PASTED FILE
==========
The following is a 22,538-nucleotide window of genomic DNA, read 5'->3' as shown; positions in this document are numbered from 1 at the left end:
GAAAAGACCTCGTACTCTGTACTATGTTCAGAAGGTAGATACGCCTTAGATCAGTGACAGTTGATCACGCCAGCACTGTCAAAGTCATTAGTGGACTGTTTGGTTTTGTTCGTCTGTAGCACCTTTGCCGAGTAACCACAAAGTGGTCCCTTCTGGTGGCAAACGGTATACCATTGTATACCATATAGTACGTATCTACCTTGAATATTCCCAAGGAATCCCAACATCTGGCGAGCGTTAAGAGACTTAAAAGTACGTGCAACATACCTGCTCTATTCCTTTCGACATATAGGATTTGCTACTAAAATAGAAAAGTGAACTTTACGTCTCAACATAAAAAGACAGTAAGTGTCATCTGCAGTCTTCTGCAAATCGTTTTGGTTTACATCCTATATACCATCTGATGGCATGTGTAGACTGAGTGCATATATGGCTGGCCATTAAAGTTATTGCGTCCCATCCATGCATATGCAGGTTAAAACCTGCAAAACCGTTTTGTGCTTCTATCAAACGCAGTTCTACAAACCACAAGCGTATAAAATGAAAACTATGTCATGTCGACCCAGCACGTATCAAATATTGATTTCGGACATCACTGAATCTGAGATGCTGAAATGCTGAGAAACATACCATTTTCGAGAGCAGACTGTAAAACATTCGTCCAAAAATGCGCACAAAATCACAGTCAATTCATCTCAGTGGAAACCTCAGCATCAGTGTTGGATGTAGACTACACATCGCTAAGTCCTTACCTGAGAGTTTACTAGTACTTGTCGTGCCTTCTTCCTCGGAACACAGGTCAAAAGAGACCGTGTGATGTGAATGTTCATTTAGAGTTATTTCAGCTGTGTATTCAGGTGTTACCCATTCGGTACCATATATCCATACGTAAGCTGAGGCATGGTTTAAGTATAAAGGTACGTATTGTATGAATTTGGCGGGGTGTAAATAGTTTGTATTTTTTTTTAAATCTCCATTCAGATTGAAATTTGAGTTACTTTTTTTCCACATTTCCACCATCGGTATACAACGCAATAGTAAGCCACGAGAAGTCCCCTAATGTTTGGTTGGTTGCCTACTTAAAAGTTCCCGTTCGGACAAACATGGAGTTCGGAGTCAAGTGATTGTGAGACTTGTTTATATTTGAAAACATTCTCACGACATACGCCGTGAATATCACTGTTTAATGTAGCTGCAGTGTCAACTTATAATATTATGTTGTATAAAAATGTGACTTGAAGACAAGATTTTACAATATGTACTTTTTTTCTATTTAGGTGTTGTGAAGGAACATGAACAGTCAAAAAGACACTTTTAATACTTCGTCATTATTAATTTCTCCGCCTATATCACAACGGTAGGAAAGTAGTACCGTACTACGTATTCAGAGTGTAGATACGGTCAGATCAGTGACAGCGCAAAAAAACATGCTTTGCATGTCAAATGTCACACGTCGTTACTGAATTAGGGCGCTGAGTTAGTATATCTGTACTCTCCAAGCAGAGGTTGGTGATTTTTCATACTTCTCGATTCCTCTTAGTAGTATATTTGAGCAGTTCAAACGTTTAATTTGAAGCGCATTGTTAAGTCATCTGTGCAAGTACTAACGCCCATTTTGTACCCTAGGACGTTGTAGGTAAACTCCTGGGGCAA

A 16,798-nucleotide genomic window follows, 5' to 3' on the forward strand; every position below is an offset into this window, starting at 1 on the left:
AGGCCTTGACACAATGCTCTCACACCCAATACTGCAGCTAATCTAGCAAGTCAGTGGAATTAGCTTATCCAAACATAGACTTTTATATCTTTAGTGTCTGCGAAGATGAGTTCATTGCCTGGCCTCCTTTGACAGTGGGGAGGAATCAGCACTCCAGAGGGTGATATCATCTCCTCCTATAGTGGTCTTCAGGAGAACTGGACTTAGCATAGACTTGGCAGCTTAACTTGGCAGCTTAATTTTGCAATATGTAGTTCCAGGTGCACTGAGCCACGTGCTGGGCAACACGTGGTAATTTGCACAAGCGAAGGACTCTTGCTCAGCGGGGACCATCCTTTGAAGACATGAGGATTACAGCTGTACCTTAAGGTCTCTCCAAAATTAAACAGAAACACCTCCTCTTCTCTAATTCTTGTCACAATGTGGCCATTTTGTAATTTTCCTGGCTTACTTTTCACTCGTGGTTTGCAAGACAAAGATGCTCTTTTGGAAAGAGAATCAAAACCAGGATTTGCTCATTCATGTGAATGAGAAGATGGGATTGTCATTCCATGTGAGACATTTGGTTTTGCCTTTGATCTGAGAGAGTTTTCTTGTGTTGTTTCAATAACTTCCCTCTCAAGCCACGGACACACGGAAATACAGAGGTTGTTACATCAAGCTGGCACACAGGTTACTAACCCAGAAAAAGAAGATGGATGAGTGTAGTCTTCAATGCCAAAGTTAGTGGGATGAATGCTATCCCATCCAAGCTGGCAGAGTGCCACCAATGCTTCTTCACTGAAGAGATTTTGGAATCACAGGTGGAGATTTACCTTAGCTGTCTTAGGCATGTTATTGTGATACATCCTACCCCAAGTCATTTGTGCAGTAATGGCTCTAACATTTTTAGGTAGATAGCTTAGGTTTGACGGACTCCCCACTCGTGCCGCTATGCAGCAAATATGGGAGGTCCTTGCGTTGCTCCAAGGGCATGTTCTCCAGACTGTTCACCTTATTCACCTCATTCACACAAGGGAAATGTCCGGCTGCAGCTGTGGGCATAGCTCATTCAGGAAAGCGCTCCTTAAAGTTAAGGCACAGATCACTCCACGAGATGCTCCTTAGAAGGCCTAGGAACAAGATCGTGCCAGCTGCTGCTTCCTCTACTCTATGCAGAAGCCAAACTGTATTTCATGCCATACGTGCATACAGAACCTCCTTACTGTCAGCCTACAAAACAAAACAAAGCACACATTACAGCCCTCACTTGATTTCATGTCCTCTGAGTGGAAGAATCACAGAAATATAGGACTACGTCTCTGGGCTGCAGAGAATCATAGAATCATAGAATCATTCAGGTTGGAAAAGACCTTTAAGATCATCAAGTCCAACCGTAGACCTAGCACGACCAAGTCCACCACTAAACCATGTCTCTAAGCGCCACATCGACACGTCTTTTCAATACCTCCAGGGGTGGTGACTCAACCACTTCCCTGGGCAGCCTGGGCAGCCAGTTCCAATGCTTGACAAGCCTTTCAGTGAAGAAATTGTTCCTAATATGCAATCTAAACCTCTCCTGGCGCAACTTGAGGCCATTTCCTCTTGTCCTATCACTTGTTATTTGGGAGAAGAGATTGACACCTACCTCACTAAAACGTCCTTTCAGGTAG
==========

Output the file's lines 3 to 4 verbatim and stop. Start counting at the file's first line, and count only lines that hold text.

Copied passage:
A 16,798-nucleotide genomic window follows, 5' to 3' on the forward strand; every position below is an offset into this window, starting at 1 on the left:
AGGCCTTGACACAATGCTCTCACACCCAATACTGCAGCTAATCTAGCAAGTCAGTGGAATTAGCTTATCCAAACATAGACTTTTATATCTTTAGTGTCTGCGAAGATGAGTTCATTGCCTGGCCTCCTTTGACAGTGGGGAGGAATCAGCACTCCAGAGGGTGATATCATCTCCTCCTATAGTGGTCTTCAGGAGAACTGGACTTAGCATAGACTTGGCAGCTTAACTTGGCAGCTTAATTTTGCAATATGTAGTTCCAGGTGCACTGAGCCACGTGCTGGGCAACACGTGGTAATTTGCACAAGCGAAGGACTCTTGCTCAGCGGGGACCATCCTTTGAAGACATGAGGATTACAGCTGTACCTTAAGGTCTCTCCAAAATTAAACAGAAACACCTCCTCTTCTCTAATTCTTGTCACAATGTGGCCATTTTGTAATTTTCCTGGCTTACTTTTCACTCGTGGTTTGCAAGACAAAGATGCTCTTTTGGAAAGAGAATCAAAACCAGGATTTGCTCATTCATGTGAATGAGAAGATGGGATTGTCATTCCATGTGAGACATTTGGTTTTGCCTTTGATCTGAGAGAGTTTTCTTGTGTTGTTTCAATAACTTCCCTCTCAAGCCACGGACACACGGAAATACAGAGGTTGTTACATCAAGCTGGCACACAGGTTACTAACCCAGAAAAAGAAGATGGATGAGTGTAGTCTTCAATGCCAAAGTTAGTGGGATGAATGCTATCCCATCCAAGCTGGCAGAGTGCCACCAATGCTTCTTCACTGAAGAGATTTTGGAATCACAGGTGGAGATTTACCTTAGCTGTCTTAGGCATGTTATTGTGATACATCCTACCCCAAGTCATTTGTGCAGTAATGGCTCTAACATTTTTAGGTAGATAGCTTAGGTTTGACGGACTCCCCACTCGTGCCGCTATGCAGCAAATATGGGAGGTCCTTGCGTTGCTCCAAGGGCATGTTCTCCAGACTGTTCACCTTATTCACCTCATTCACACAAGGGAAATGTCCGGCTGCAGCTGTGGGCATAGCTCATTCAGGAAAGCGCTCCTTAAAGTTAAGGCACAGATCACTCCACGAGATGCTCCTTAGAAGGCCTAGGAACAAGATCGTGCCAGCTGCTGCTTCCTCTACTCTATGCAGAAGCCAAACTGTATTTCATGCCATACGTGCATACAGAACCTCCTTACTGTCAGCCTACAAAACAAAACAAAGCACACATTACAGCCCTCACTTGATTTCATGTCCTCTGAGTGGAAGAATCACAGAAATATAGGACTACGTCTCTGGGCTGCAGAGAATCATAGAATCATAGAATCATTCAGGTTGGAAAAGACCTTTAAGATCATCAAGTCCAACCGTAGACCTAGCACGACCAAGTCCACCACTAAACCATGTCTCTAAGCGCCACATCGACACGTCTTTTCAATACCTCCAGGGGTGGTGACTCAACCACTTCCCTGGGCAGCCTGGGCAGCCAGTTCCAATGCTTGACAAGCCTTTCAGTGAAGAAATTGTTCCTAATATGCAATCTAAACCTCTCCTGGCGCAACTTGAGGCCATTTCCTCTTGTCCTATCACTTGTTATTTGGGAGAAGAGATTGACACCTACCTCACTAAAACGTCCTTTCAGGTAG